Who has never felt an almost irresistible temptation, and seemingly not self-originated, to let himself go? To let his mind gallop and kick and curvet and roll like a horse turned loose? In short, as we Yankees say, “to speak out in meeting?” Who never had it suggested to him by the fiend to break in at a funeral with a real character of the deceased, instead of that Mrs. Grundyfied view of him which the clergyman is so painfully elaborating in his prayer? Remove the pendulum of conventional routine, and the mental machinery runs on with a whir that gives a delightful excitement to the sluggish temperaments, and is, perhaps, the natural relief of the highly nervous organizations.

jrl2And of course the highlights of these collections reliably happen when Lowell is writing about the handful of authors he dearly, personally loves. On the very shortest of short lists of those authors was Dante, and the Dante essay here is superbly conversational and immediate:

Whatever subsidiary interpretations the poem is capable of, its great and primary value is as the autobiography of a human soul, of yours and mine, it may be, as well as Dante’s. In that lie its profound meaning and its permanent force. That an exile, a proud man forced to be dependent, should have found some consolation in brooding over the justice of God, weighed in such different scales from those of man, in contrasting the outward prosperity of the sinner with the awful spiritual ruin within, is not wonderful, nay, we can conceive of his sometimes finding the wrath of God sweeter than his mercy. But it is wonderful that out of the very wreck of his own life he should have built this three-arched bridge, still firm against the wash and wear of ages …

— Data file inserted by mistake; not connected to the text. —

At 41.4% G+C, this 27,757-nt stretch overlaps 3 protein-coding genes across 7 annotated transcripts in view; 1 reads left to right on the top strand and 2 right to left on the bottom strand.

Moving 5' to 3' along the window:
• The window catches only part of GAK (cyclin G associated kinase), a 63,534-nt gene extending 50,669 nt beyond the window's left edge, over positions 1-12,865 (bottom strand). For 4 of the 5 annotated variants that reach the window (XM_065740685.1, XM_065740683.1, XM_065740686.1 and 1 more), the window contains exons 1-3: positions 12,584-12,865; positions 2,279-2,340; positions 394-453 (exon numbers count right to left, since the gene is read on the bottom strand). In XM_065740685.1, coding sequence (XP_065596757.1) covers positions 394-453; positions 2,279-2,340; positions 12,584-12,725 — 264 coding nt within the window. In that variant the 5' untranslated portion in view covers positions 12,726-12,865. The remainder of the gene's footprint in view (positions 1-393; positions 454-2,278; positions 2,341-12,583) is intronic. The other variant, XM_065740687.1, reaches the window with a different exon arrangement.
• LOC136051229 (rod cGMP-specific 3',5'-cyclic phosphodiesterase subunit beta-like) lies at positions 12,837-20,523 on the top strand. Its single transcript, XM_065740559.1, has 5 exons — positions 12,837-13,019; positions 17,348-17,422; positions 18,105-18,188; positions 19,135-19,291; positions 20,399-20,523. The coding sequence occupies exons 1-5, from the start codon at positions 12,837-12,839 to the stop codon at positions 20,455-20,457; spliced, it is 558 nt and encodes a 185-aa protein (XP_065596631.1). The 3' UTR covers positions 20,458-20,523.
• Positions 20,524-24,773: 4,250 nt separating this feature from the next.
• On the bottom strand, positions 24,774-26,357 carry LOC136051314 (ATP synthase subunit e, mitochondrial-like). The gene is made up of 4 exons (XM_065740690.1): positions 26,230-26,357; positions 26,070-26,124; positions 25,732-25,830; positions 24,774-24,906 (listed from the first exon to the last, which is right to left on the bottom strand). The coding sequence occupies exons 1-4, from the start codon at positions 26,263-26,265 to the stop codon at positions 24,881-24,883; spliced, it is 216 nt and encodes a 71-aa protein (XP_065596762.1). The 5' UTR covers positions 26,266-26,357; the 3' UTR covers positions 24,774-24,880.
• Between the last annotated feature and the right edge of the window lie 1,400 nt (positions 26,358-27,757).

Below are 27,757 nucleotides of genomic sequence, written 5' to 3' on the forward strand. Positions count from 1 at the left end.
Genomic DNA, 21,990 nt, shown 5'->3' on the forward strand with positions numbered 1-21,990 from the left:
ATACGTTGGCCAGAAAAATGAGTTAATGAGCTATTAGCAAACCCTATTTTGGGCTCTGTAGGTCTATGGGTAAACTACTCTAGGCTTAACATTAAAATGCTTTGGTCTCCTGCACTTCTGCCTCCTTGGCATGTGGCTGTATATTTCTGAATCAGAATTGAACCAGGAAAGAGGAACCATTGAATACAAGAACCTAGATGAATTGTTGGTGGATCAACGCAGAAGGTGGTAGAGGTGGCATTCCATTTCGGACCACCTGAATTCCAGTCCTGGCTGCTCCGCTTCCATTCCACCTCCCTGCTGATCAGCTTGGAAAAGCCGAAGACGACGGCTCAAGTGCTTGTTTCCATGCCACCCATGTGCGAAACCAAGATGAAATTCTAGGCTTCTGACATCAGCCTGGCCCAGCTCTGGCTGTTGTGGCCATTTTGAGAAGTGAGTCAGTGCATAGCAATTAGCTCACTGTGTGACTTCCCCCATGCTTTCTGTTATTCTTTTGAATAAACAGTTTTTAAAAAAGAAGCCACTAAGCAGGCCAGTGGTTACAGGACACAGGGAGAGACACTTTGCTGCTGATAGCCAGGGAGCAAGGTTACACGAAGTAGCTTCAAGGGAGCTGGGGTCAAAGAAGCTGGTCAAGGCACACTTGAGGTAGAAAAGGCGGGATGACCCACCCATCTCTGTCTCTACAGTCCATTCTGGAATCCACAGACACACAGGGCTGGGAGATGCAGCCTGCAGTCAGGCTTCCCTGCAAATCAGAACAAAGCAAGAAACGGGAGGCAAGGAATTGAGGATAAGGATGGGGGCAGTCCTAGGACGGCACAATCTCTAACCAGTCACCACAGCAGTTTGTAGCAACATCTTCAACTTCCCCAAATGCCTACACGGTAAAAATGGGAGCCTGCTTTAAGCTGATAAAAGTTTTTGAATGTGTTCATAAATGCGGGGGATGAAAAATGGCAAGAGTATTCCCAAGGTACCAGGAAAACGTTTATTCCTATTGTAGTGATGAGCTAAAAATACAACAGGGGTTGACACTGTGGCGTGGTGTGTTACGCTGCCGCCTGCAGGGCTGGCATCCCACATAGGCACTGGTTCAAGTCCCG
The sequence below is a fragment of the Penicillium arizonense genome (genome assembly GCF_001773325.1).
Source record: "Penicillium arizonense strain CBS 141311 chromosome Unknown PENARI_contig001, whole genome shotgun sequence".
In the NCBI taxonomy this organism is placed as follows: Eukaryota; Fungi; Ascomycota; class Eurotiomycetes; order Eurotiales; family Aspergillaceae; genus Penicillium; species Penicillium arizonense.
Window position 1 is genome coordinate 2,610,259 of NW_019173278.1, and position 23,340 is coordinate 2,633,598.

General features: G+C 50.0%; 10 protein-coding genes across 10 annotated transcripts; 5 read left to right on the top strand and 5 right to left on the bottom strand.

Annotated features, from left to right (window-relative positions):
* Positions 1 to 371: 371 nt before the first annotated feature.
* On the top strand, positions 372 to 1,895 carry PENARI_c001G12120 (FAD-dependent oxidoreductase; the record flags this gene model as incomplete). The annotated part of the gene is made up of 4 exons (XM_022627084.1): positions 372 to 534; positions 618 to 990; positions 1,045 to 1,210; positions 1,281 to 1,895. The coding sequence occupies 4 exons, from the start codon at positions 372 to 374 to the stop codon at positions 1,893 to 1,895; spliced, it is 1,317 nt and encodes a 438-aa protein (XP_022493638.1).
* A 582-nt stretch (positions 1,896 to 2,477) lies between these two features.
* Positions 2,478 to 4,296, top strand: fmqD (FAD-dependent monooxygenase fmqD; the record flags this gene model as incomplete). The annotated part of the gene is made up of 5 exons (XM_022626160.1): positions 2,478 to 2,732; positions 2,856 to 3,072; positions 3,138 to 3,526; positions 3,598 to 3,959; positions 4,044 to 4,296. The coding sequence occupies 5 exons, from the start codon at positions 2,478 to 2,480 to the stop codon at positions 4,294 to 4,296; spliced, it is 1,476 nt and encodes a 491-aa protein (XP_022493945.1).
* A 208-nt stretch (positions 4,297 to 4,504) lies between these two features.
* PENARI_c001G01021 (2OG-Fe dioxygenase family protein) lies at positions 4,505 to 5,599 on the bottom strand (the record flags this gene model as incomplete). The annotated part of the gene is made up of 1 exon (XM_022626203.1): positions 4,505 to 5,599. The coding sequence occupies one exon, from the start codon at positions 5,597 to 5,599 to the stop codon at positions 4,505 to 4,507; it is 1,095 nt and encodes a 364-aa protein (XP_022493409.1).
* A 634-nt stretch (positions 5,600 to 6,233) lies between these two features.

And reading these books during the warmest November in recorded Boston history, I jrl3couldn’t help but detect the light lilt of irony in Lowell’s wonderful essay “A Good Word for Winter”:

I think the old fellow has hitherto had scant justice done him in the main. We make him the symbol of old age and death, and we think we have settled the matter. As if old age were never kindly as well as frosty; as if it had no reverend graces of its own as good in their way as the noisy impertinence of childhood, the elbowing self-conceit of youth, or the pompous mediocrity of middle life! As if there were anything discreditable in death, or nobody had ever longed for it!

James Russel Lowell is well and truly out of print – no annotated Penguin Classic of The Biglow Papers, no two-volume Library of America set (containing these very same literary essays) commemorating a man who did so much to lend legitimacy to the American lucy reads jrlrhetorical stance on the world stage (I don’t at the moment remember how many volumes Kurt Vonnegut has). You can find him on the mighty Project Gutenberg, for convenient reading everywhere you go, but if you want to curl up with Lowell on the printed page, you’ve got to haunt a place like the Brattle Bookshop and hope to find a set like this one. It seems like shabby treatment to me, but I’m probably not impartial at this point.